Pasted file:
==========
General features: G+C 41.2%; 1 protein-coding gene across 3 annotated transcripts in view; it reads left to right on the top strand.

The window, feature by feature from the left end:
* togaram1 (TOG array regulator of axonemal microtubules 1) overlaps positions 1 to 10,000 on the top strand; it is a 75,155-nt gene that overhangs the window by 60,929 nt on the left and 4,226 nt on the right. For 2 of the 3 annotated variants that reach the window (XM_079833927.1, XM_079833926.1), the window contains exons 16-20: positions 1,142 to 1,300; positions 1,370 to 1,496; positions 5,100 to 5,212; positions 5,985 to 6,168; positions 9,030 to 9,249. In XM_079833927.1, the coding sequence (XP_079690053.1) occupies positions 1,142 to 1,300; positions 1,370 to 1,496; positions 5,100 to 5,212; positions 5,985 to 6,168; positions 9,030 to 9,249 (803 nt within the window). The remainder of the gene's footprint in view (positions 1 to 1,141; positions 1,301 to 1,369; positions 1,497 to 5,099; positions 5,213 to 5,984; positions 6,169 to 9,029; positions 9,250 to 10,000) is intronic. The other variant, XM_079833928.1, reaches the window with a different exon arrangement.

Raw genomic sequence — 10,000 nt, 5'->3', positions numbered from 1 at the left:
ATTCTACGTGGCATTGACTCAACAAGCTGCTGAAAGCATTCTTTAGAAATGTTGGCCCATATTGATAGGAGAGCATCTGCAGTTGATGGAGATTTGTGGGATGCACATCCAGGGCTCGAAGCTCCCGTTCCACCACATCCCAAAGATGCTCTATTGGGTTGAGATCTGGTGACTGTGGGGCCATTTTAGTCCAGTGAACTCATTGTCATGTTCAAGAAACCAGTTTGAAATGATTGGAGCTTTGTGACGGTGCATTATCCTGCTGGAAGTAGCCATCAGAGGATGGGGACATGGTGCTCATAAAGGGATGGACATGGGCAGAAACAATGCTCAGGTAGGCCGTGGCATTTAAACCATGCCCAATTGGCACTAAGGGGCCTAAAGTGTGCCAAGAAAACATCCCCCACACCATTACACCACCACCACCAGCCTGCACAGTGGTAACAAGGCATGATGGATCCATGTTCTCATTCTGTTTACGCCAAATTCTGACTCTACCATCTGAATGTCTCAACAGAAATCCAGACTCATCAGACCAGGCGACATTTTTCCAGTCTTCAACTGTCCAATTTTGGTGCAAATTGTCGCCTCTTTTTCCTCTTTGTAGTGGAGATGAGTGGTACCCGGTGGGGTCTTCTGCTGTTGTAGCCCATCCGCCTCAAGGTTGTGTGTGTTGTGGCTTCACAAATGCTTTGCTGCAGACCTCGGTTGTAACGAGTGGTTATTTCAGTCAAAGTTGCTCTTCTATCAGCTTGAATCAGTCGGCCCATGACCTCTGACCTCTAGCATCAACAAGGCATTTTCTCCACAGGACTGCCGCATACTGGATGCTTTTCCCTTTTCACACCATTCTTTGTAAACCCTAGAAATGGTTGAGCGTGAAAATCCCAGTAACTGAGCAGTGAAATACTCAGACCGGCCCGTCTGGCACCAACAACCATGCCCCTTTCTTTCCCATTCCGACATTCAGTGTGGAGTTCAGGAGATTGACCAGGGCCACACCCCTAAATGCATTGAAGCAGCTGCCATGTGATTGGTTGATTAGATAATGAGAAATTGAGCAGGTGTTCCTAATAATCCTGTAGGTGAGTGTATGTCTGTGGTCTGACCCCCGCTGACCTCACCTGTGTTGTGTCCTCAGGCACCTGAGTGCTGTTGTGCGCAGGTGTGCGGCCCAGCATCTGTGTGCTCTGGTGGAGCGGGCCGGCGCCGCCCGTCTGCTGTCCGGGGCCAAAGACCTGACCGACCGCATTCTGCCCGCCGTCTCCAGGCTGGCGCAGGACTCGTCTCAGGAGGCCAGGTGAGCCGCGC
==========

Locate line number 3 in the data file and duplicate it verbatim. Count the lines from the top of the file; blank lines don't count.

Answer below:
* togaram1 (TOG array regulator of axonemal microtubules 1) overlaps positions 1 to 10,000 on the top strand; it is a 75,155-nt gene that overhangs the window by 60,929 nt on the left and 4,226 nt on the right. For 2 of the 3 annotated variants that reach the window (XM_079833927.1, XM_079833926.1), the window contains exons 16-20: positions 1,142 to 1,300; positions 1,370 to 1,496; positions 5,100 to 5,212; positions 5,985 to 6,168; positions 9,030 to 9,249. In XM_079833927.1, the coding sequence (XP_079690053.1) occupies positions 1,142 to 1,300; positions 1,370 to 1,496; positions 5,100 to 5,212; positions 5,985 to 6,168; positions 9,030 to 9,249 (803 nt within the window). The remainder of the gene's footprint in view (positions 1 to 1,141; positions 1,301 to 1,369; positions 1,497 to 5,099; positions 5,213 to 5,984; positions 6,169 to 9,029; positions 9,250 to 10,000) is intronic. The other variant, XM_079833928.1, reaches the window with a different exon arrangement.